Yes, is the most efficient and quickest way to answer the question, ‘is it okay to ban children from your wedding?’ Of course it is more than okay to ban children. It’s your wedding day, your rules, your preferences, and so your day to do as you choose. It might not make for the most popular decision with some of your friends and family, but let’s face it, appeasing ALL the wishes/desires/needs of your wedding guests is not a marriage clause that you’ll be signing up for, so you really are under no obligation to do stuff on your wedding day that you don’t want to do.
This subject is a pretty big deal because depending on what type of couple you are and what kind of wedding day you want, this is something that can really affect your big day. All over the internet recently, there was a story about a couple who asked their wedding guests to leave after they turned up to their wedding with their children, even though the invitation clearly stated that it was a child-free event. Yup! So people, it’s something that does need thinking about and addressing correctly!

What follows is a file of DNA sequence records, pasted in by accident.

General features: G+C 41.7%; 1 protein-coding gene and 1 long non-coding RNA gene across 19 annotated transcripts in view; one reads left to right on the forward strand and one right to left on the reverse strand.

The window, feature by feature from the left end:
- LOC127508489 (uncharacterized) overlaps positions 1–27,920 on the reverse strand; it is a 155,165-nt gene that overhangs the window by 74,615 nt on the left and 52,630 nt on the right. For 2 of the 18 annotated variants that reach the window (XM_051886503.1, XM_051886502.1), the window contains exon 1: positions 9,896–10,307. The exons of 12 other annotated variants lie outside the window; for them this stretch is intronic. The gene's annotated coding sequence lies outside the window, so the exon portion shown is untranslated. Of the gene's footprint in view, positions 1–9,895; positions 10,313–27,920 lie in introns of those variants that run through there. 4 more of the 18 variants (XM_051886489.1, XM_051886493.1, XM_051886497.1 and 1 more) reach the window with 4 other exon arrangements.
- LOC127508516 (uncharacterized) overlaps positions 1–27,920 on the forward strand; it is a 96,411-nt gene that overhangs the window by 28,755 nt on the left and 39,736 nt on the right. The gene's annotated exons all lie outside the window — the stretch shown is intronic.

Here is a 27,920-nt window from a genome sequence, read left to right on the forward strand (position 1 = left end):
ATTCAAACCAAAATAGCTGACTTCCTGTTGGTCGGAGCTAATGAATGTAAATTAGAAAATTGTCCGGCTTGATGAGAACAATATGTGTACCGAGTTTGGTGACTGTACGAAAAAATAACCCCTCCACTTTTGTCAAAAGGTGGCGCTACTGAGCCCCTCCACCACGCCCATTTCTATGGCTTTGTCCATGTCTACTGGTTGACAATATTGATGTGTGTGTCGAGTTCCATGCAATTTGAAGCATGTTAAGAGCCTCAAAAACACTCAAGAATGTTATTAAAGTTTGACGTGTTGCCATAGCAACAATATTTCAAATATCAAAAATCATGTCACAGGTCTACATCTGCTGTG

The kids debate
First of all, I am going to side with all of the couples who are toying with the idea of excluding children from their wedding day or have outright, hell yes, already made the decision.
Let me just state for the record that people who ban children from their wedding day do not hate children. Okay, sure, maybe there are some couples out there who are self-confessed, can’t-stand-the-sight-of-children kind of people (they do exist!), but a) I’m pretty certain they mean them no harm and b) they do not account for the majority of couples who opt not to have children present on their wedding day.
Not allowing children on your wedding day is not about disliking children, it’s about wanting the day to not be affected by children’s random behaviour and noise. I have a child. I love children, BUT I 100% understand and support couples who do this.